Experts warn these festive foods could be toxic for your dog

Don't let them near the dinner table!

(Image credit: Getty Images)

Many of us dog-owners love giving our furry friends a little leftover treat as we finish our meal.

Whether it's a small piece of our leftover toast, or a small lick of gravy, it always feels like a bit of fun to share the scraps of our meal with our pooches.

But of course, we all know that it's definitely not the best idea for our dog's health to give them a taste of human food - in fact, it can sometimes even be poisonous.

And these worrisome foods are even more prevelant during the festive season, as there's actually a whole heap of Christmas foods that are awful for our pups.

According to pet food experts from, many festive goodies can be terrible for a dog's health, and could lead to vomiting, upset tummies, convulsions, or even kidney failure.

So which foods should we make sure our dogs don't get anywhere near at the Christmas table this year?

Festive foods that are toxic for dogs

1. Gravy

So, this one applies all year round, but particularly so on 25th December. The pet experts explained that gravy is incredibly high in salt, meaning it's best that our dogs avoid consuming any at all - and yes, that means little spots of gravy on the floor, too!

2. Alcohol

This one might seem obvious, but with glasses of fizz, bubbly, and everything in between left on low surfaces and floors in households across the UK at Christmas, it's worth a reminder. Alcohol can have the same affect on dogs as it does on us, making it particularly harmful. If your dog ingests any, get them to the vet ASAP.

MORE: Vet issues winter grit warning for dog owners as it can cause potential health problems

3. Christmas pudding and mince pies

They're a staple in all of our Christmas day menus, but don't let your pet pooch get their paws on these festive desserts. explain that grapes, and their dried counterparts, including sultanas, raisins, and currants, are all highly toxic to dogs. And of course, many of these are found within our favourite mince pies and puddings. In fact, even a small quantity could cause kidney failure, so if your dog manages to snaffle any seek urgent medical help.

4. Onions

Onions and their corresponding veg, such as shallots, garlic and leeks, might all be a main ingredient in many of our festive dishes, but they're super harmful to dogs. They can cause toxicity, with symptoms including vomiting or diarrhoea, and can also cause damage to red blood cells which could cause anemia. Symptoms often present slowly, so if you suspect your pup has ingested some, visit the vet immediately.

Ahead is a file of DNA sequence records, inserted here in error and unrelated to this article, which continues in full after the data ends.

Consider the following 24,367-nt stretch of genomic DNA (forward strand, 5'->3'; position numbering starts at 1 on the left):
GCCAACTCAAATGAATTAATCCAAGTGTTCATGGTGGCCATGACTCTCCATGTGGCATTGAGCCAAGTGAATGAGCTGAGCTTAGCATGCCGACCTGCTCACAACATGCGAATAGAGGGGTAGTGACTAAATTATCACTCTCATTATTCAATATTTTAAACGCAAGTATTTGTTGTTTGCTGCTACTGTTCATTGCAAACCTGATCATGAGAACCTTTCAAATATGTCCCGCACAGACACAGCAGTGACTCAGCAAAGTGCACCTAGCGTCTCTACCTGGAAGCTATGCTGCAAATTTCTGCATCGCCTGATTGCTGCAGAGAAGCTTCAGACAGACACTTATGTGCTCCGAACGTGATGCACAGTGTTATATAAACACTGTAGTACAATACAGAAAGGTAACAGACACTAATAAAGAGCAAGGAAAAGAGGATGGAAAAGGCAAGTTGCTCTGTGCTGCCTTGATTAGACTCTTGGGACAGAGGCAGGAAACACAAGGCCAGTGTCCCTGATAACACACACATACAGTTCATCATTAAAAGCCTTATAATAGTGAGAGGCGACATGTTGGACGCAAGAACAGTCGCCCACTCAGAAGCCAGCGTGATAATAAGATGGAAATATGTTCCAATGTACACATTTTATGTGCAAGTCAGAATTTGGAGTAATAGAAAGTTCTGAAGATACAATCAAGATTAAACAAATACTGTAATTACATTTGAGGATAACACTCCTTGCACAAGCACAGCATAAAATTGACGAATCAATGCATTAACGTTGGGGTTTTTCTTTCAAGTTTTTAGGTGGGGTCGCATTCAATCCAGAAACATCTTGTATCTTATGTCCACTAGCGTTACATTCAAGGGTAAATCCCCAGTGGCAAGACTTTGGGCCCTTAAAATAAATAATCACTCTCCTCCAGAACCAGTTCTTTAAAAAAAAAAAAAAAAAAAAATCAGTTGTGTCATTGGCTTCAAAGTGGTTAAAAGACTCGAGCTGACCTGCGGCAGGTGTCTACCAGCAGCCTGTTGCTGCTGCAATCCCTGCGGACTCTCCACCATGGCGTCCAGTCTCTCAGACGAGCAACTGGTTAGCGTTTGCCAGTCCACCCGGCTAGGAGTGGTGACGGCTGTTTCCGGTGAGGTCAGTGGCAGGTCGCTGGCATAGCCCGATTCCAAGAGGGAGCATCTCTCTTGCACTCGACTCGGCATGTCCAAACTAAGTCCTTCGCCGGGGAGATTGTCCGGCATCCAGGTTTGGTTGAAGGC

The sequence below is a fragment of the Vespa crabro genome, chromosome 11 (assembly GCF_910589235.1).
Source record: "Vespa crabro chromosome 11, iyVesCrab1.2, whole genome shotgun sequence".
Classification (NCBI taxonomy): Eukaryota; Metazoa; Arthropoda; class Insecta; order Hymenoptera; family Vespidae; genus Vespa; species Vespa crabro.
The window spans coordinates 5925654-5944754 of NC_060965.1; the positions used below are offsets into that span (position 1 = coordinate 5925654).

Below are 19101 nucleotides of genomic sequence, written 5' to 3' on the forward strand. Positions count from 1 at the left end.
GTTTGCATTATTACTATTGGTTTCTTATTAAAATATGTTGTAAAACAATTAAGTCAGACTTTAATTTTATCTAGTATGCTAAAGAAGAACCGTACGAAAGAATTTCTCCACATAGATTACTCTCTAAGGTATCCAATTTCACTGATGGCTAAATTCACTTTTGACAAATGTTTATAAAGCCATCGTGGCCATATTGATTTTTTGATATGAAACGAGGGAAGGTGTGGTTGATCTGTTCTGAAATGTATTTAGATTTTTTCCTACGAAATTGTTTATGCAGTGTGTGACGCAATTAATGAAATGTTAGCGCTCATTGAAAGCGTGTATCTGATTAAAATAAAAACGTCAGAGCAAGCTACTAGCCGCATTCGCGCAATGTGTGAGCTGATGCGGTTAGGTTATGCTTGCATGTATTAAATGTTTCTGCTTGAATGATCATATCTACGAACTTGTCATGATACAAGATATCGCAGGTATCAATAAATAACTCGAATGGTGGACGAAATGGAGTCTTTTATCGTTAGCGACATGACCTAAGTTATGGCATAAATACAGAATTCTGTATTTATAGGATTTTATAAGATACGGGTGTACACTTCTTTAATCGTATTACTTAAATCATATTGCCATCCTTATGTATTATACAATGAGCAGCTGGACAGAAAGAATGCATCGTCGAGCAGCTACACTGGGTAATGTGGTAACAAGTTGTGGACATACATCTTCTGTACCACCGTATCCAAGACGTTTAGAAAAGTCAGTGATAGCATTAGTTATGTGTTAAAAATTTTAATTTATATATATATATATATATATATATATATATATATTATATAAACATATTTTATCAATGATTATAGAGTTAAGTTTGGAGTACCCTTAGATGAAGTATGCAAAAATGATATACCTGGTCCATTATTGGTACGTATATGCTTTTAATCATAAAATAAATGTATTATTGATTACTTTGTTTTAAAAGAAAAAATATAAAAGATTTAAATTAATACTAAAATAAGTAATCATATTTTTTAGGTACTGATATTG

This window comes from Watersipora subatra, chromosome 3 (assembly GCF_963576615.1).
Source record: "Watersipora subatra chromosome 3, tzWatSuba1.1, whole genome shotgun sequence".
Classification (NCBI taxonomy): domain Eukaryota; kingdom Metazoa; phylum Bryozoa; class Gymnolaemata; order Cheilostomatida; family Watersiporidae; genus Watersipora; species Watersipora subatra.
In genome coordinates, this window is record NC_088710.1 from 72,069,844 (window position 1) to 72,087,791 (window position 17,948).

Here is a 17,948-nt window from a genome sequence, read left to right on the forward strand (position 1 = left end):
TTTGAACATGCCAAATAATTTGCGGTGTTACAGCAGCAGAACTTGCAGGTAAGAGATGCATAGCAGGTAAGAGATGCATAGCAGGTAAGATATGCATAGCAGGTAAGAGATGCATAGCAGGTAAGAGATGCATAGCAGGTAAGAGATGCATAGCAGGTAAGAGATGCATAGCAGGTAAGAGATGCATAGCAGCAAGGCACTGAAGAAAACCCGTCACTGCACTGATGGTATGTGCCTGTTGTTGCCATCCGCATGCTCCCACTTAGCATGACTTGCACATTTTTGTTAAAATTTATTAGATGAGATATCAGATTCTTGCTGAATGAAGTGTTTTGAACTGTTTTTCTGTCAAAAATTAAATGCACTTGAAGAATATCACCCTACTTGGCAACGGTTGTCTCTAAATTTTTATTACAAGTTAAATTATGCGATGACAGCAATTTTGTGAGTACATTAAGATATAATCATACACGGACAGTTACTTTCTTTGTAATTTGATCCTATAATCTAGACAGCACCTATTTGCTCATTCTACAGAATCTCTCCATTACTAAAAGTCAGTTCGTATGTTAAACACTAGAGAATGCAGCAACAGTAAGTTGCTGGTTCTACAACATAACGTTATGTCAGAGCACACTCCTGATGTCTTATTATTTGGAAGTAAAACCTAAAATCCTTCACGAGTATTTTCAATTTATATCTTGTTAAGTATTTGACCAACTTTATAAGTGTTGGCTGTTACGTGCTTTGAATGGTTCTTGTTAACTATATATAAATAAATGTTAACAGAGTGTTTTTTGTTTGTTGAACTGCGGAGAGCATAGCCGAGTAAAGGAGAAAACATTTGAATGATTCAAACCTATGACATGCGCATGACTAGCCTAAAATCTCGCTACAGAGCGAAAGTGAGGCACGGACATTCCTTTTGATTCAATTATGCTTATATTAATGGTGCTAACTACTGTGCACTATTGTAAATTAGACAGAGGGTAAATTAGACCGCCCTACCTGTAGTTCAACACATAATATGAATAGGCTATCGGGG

5. Cheese - and other dairy products

We all love a festive cheeseboard, but watch out when you're enjoying them near your dog. While not poisonous, many pooches are intolerant to lactose - and so, if they eat them, they may suffer diarrhoea and vomiting.

6. Chocolate

Put away those selection boxes - because for your pet dog, chocolate could be seriously harmful. Giving them any quantity of the stuff is toxic, and even small amounts can cause agitation, hyperexcitability, tremors, convulsions and problems with the heart. So perhaps save the Quality Street's until your pooch is safely asleep in their bed!

7. Artifical sweeteners

It's news to us, but apparently, a sugar-free sweetener called xylitol is found in many of the sweets we eat over the festive period - and while it's not particularly good for us, it's even worse for our canine pals. It's poisonous to them, and could result in liver damage in the worst case. The pet experts at explain that signs of poisoning can be rapid or delayed, and include vomiting, lethargy, convulsions and comas - so be sure to keep a eye on your pup during the busy festive time.

Senior Digital Writer

Amy is Senior Digital Writer across Woman & Home, GoodTo and Woman, writing about everything from celebrity news to health, fashion and beauty features. When she isn't obsessing over the latest dress drop from Marks & Spencer, you'll most likely find Amy out running, or with a cup of tea in hand ready to dive into a gripping new Netflix series.